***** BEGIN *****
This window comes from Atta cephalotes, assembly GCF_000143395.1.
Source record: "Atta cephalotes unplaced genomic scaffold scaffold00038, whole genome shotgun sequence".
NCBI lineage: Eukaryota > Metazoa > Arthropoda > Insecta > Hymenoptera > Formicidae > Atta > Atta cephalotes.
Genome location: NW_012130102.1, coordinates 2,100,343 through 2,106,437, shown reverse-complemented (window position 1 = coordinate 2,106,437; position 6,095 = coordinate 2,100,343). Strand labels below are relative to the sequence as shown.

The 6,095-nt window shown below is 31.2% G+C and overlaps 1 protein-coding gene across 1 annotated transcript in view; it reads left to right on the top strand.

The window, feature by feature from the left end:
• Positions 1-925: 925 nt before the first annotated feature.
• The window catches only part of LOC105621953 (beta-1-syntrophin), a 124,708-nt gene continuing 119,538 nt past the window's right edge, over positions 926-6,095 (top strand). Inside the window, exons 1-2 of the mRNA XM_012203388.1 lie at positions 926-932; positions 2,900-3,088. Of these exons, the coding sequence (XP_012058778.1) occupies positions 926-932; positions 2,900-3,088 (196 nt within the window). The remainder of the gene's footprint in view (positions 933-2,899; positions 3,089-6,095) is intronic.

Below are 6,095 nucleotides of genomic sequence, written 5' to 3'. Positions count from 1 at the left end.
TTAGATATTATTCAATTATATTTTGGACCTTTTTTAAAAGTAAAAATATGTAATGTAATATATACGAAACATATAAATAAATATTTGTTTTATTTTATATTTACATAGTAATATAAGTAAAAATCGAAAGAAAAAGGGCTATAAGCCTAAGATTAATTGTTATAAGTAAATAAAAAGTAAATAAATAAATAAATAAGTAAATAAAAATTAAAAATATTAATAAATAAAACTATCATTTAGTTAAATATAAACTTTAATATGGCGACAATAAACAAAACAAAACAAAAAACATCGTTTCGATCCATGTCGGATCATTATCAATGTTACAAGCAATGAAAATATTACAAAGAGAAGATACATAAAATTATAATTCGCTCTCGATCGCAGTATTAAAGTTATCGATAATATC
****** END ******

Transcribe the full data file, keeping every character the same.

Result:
This window comes from Atta cephalotes, assembly GCF_000143395.1.
Source record: "Atta cephalotes unplaced genomic scaffold scaffold00038, whole genome shotgun sequence".
NCBI lineage: Eukaryota > Metazoa > Arthropoda > Insecta > Hymenoptera > Formicidae > Atta > Atta cephalotes.
Genome location: NW_012130102.1, coordinates 2,100,343 through 2,106,437, shown reverse-complemented (window position 1 = coordinate 2,106,437; position 6,095 = coordinate 2,100,343). Strand labels below are relative to the sequence as shown.

The 6,095-nt window shown below is 31.2% G+C and overlaps 1 protein-coding gene across 1 annotated transcript in view; it reads left to right on the top strand.

The window, feature by feature from the left end:
• Positions 1-925: 925 nt before the first annotated feature.
• The window catches only part of LOC105621953 (beta-1-syntrophin), a 124,708-nt gene continuing 119,538 nt past the window's right edge, over positions 926-6,095 (top strand). Inside the window, exons 1-2 of the mRNA XM_012203388.1 lie at positions 926-932; positions 2,900-3,088. Of these exons, the coding sequence (XP_012058778.1) occupies positions 926-932; positions 2,900-3,088 (196 nt within the window). The remainder of the gene's footprint in view (positions 933-2,899; positions 3,089-6,095) is intronic.

Below are 6,095 nucleotides of genomic sequence, written 5' to 3'. Positions count from 1 at the left end.
TTAGATATTATTCAATTATATTTTGGACCTTTTTTAAAAGTAAAAATATGTAATGTAATATATACGAAACATATAAATAAATATTTGTTTTATTTTATATTTACATAGTAATATAAGTAAAAATCGAAAGAAAAAGGGCTATAAGCCTAAGATTAATTGTTATAAGTAAATAAAAAGTAAATAAATAAATAAATAAGTAAATAAAAATTAAAAATATTAATAAATAAAACTATCATTTAGTTAAATATAAACTTTAATATGGCGACAATAAACAAAACAAAACAAAAAACATCGTTTCGATCCATGTCGGATCATTATCAATGTTACAAGCAATGAAAATATTACAAAGAGAAGATACATAAAATTATAATTCGCTCTCGATCGCAGTATTAAAGTTATCGATAATATC